Examples of Inscriptions, Censorship, Provenance, and Reconstruction
By: Chaim Meiselman

In this forum I hope to share some of the items and history I’ve uncovered at the Meyerhoff Collection at Towson University.

Along with my work of cataloging and describing the items in this collection, I have been collecting data about each books to add to Footprints. Below, I will share a selection of the items from this collection that I’ve shared with the Footprints project.

The Joseph Meyerhoff Collection is the product of the decades-long building of a rare Hebraica library: first at an institution known throughout the years as the Baltimore Teachers College, Baltimore Hebrew College, and Baltimore Hebrew University, and as of 2009, in its current location at the Towson University-Meyerhoff Collection.

  1. In April of 2018, I added a volume of Tseror ha-Mor by Abraham b. Jacob Saba, printed at Venice in February 1567 [1] by Giorgio de Cavalli. This is the third printing of this literary work.

There is much evidence on this volume. Its footprints describe almost the entire life of this copy of the Tseror ha-Mor until its assumption into the Meyerhoff Collection.

The book includes the inscription of three generations of Parnasim and publishers of Hebrew Books in Fürth at the opening of the 18th century. Beginning with the ownership of Shmu’el Böenft Shnur (perhaps derived from the French “Bon Fit”, a translation of the Hebrew name “Yakar”), this volume was passed to his son Zalman, a prominent cantor and preacher at Mainz. Joseph son of Zalman received the volume after his father. A further Footprint with a long inscription describes a later owner who also carried the surname of this family of printers.

  1. The Meyerhoff collection includes books which carry the inscriptions of the “שלש קהלות”, the Tripartite Communities of Altona-Hamburg-Wandsbek; these inscriptions provide insight to the literary and bookselling environment of these communities.

Here is the inscription on the title of our copy of ‘Livyat Ḥen’ by Efraim b. Shmu’el Zanvil Hekscher, printed in Altona 1732-33 [2]:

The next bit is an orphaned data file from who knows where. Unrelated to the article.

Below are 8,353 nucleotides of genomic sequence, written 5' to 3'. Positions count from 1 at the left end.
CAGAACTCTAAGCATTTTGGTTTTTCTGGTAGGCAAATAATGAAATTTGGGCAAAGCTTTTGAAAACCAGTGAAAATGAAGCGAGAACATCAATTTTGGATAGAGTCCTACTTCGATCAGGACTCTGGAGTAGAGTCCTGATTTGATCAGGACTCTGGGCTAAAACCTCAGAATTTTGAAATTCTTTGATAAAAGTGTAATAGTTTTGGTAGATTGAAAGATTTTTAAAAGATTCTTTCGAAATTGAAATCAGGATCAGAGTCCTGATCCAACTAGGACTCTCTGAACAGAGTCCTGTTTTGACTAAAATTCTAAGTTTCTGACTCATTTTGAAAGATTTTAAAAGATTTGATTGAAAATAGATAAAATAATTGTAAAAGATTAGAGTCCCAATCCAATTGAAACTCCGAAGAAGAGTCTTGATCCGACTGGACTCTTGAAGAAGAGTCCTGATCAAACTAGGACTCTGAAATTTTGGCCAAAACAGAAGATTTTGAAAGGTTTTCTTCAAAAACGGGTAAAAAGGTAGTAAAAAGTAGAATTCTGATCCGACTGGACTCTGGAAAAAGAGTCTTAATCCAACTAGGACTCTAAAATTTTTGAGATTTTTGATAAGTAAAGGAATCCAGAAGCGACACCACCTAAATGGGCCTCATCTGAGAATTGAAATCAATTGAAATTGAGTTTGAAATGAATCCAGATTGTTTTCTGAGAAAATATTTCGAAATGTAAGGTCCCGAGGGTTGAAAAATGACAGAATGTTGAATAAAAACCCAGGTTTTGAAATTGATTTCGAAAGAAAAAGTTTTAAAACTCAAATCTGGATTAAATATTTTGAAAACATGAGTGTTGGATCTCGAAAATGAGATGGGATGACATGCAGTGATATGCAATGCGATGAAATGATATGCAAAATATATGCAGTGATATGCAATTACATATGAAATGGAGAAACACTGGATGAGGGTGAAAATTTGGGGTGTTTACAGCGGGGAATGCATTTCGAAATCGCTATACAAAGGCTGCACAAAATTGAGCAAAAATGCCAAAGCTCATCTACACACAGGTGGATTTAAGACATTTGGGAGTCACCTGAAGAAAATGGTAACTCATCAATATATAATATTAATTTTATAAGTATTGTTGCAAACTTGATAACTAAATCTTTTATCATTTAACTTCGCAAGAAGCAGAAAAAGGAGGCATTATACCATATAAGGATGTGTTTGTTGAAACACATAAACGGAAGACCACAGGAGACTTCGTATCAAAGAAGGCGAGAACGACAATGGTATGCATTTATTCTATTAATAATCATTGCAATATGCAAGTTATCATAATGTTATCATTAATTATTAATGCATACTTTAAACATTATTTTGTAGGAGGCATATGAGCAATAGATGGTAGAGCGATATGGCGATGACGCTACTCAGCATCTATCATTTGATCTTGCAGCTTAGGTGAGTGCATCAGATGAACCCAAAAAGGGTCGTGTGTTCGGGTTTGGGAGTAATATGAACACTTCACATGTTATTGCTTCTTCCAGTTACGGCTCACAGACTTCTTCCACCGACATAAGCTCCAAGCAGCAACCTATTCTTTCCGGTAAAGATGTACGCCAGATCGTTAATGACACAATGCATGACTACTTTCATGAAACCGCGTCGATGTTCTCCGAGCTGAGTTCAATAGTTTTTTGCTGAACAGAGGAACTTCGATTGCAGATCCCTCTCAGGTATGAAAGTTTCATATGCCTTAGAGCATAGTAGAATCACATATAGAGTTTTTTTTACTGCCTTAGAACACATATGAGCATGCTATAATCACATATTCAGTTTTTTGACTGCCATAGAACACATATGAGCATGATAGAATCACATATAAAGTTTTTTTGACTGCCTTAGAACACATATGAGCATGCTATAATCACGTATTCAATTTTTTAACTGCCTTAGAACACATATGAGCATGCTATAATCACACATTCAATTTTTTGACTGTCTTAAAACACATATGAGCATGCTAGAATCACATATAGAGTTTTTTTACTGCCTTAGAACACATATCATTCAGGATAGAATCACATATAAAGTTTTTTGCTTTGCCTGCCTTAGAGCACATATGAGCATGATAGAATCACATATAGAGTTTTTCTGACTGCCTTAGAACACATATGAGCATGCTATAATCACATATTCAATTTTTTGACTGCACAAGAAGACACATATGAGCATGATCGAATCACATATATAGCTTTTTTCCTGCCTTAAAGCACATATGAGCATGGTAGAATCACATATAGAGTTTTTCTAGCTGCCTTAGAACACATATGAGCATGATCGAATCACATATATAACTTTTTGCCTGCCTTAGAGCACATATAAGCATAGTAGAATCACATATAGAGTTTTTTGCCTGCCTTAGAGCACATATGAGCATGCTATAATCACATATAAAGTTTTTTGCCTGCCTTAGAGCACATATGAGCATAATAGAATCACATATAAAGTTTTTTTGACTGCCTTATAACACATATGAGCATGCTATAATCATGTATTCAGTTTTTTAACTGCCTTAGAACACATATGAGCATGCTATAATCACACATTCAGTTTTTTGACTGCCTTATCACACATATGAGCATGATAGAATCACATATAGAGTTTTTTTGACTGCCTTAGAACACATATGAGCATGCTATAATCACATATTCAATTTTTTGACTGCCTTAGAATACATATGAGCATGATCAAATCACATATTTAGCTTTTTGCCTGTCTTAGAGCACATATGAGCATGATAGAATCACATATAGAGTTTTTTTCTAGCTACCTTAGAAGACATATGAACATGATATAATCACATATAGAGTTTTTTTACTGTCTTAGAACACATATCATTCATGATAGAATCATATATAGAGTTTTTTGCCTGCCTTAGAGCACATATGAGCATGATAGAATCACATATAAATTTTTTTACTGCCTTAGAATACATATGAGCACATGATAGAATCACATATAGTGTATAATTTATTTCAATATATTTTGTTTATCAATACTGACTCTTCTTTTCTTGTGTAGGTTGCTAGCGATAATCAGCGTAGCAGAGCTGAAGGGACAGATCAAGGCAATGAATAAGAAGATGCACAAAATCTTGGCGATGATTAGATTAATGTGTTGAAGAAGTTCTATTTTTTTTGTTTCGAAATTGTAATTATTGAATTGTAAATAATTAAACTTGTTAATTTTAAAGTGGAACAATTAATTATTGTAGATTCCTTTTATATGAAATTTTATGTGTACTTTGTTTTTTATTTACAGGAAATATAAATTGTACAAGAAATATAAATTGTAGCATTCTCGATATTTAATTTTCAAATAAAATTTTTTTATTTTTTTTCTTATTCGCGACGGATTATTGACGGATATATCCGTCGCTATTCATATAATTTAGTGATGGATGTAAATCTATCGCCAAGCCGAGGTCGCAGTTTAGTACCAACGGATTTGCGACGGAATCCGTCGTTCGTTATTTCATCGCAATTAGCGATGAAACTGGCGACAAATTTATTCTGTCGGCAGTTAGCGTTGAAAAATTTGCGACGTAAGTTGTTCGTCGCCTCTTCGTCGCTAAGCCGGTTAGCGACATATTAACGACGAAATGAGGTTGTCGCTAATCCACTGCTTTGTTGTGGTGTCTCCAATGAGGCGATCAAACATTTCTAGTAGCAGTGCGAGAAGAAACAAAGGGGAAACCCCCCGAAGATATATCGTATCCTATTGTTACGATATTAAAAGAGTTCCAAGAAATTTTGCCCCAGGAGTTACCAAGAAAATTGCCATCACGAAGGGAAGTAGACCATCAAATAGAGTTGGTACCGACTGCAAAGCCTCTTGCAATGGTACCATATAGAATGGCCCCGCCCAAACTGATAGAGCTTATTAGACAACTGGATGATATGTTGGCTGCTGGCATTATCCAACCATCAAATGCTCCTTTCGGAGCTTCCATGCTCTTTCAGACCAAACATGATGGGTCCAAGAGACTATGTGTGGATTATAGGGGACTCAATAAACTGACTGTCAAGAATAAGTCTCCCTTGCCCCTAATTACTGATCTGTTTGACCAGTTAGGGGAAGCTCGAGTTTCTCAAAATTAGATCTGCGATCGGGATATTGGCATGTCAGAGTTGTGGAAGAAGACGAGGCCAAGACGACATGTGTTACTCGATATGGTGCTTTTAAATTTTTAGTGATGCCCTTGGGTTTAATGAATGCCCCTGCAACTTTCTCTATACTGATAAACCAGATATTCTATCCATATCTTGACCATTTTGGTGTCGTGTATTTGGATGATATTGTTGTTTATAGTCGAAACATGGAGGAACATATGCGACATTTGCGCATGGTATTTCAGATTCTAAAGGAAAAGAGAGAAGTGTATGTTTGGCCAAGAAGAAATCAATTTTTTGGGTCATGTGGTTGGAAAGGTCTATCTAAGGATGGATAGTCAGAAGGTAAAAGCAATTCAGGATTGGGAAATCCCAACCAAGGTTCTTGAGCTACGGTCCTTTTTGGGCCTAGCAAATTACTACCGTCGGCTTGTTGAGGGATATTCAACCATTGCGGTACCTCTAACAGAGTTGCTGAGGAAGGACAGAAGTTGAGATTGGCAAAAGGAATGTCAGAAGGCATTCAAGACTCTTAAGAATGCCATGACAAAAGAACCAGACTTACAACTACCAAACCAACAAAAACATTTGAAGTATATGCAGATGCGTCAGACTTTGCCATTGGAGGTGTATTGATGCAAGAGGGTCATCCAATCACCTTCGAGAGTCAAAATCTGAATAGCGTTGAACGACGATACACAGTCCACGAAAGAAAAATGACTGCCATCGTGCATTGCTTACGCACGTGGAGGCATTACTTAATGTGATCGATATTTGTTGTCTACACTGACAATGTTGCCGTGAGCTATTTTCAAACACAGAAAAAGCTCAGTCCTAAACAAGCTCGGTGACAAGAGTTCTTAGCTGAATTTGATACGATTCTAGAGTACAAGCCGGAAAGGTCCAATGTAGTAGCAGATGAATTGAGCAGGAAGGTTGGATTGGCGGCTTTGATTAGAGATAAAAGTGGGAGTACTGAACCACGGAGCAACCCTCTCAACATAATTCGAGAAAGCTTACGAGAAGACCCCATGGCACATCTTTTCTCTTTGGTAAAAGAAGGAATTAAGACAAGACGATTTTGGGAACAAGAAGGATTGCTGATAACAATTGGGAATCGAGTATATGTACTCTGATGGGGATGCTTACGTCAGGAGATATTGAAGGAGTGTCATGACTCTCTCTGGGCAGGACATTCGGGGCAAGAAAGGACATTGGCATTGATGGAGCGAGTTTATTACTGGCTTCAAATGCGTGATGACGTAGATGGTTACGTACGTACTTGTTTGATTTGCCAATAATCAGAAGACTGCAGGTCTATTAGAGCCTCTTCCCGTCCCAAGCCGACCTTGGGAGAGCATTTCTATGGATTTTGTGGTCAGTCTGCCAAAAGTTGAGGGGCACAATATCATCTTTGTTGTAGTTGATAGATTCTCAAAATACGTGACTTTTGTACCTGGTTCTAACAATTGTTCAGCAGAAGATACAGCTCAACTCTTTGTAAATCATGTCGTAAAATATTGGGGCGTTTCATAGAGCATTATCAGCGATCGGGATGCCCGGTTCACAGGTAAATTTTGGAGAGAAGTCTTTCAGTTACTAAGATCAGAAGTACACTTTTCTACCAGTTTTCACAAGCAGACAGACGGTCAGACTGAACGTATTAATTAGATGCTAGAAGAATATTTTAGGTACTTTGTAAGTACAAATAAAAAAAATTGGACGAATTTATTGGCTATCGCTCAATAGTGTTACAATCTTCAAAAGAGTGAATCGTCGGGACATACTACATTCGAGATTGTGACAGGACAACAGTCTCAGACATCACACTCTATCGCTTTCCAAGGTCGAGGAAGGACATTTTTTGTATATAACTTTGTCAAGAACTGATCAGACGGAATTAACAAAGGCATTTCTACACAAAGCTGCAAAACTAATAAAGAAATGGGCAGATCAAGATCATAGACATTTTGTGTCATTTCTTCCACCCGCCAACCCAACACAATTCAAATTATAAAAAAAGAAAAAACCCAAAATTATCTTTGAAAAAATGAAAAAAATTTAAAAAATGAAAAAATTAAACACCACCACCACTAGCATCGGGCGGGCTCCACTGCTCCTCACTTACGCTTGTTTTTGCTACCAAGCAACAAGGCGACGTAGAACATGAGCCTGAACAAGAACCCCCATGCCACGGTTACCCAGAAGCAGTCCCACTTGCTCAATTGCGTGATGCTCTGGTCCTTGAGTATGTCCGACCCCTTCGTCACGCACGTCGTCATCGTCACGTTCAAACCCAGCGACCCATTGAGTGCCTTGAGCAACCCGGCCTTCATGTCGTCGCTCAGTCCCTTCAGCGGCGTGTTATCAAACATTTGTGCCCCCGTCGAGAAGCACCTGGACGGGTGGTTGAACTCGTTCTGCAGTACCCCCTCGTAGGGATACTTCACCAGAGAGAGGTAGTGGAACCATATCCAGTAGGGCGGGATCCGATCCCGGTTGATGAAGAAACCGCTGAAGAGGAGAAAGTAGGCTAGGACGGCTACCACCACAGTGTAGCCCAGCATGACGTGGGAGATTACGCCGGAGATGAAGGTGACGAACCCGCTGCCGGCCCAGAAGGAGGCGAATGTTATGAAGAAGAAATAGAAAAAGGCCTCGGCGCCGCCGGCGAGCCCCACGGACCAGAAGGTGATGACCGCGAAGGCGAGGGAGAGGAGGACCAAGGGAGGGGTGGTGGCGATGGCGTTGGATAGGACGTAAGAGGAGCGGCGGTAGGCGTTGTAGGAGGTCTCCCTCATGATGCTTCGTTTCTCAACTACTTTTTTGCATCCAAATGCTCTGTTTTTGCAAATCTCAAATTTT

The author of the volume, Efriam Hekscher, was a prominent figure on the Altona Bet-Din, along with the head of the Tripartite Community, Yehezkel Katzenellenbogen.  The former was the publisher of the latter’s responsa. Katzenellenbogen’s books were printed at Altona, and because of this evidence within this copy, we can see them traveling to the other communities of the Tripartite.

Here is the Footprint describing the movement of the volume: from the author to his son to a Parnas in Wandsbek. The inscriptions indicate that the receiver gave it to his son as an inheritance.

  1. Our copy of Menorat ha-Maor, published in 1824 in Slavuta, Ukraine by the Shapira brothers, was among  the books at the Offenbach Archival Depot during the Second World War. Previous to that, it was a gift (as a newly printed volume) to the Av-Beth-Din of “Brisk” (Best-Litovsk, Belarus), Avraham Katzenellenbogen.

  1. Our copy of Maʻaśeh ḥoresh ṿe-ḥoshev, published in 1711 in Frankfurt, begins on its page of Haskamot (approbations)[3]. This volume is a small Yiddish book written to teach mathematics and arithmetic, and carries tables of the exchange rates and some prices of items that would’ve interested a Jewish merchant.

Our copy is bound in its original boards and heavy leather binding, which withstood travel and heavy use.

It contains two inscriptions by the same owner: one in German at the rear and one in Hebrew at the front. These inscriptions record the buyer’s purchase of the volume for a friend, or perhaps for his father. The buyer records his travel from Poland to Peckelsheim, then a hamlet in Westphalia, Germany, using sentimental (and maybe once accented) German; it is noted in his inscription that he traveled from Poland to Germany.  Perhaps he was a merchant, interested in exchange rates for Frankfurt and Holland (shown).

  1. Finally, I cataloged a copy of Jacob b. Asher’s Arba’a Turim, published in Augsburg in 1540, by Hayyim Shahor. Our copy is white and fresh, and the beautiful fonts and inks are in excellent condition.

There are pages in this volume which are censored, and some heavily, such as on  these leaves in Hilkhot ‘Avodah Zarah:

Appended to the end of the Towson copy are manuscript leaves roughly contemporary to the imprint. These leaves are water damaged; they have a stab-opening which pierced through all of the manuscript leaves. At the heading of the leaves is a damaged leaf in Polish script, which once belonged to a ledger, likely of a bookseller.

The volumes which make up the collection of rare books in the Joseph Meyerhoff – Towson University Collection have journeyed through many paths to reach their present home. Evidence of travel, war, the Holocaust, and American Jewish Studies has traveled with the volumes and continue to accompany them; the Footprints Project has given us a platform to trace and organize the provenance of these volumes.

[1]   The exact date of printing is contradictory between the title information and that on the colophon. The title reads ’Shevat 327’, i.e. Feb. 1567, while the colophon reads ’ … today, sixth day (Friday), 5326 (1566)’ but does not include the month.

[2] Work started at the beginning of Elul (August-September) 1732, finished “Bekhi-Tov” Shvat (January) 1733. Likely “Bekhi-Tov” is referring to the closing of the month.

[3] It carries the approbations of Naphtali ha-kohen Katz (1649-1718) of Frankfurt, dated Tuesday 8 Tevet 1710;  Samuel ha-kohen Schotten of Darmstadt, dated Friday, parashat Vayigash, 1710; and Hirsch Spitz Sega”l of Worms, dated Thursday 10 Tevet 1710.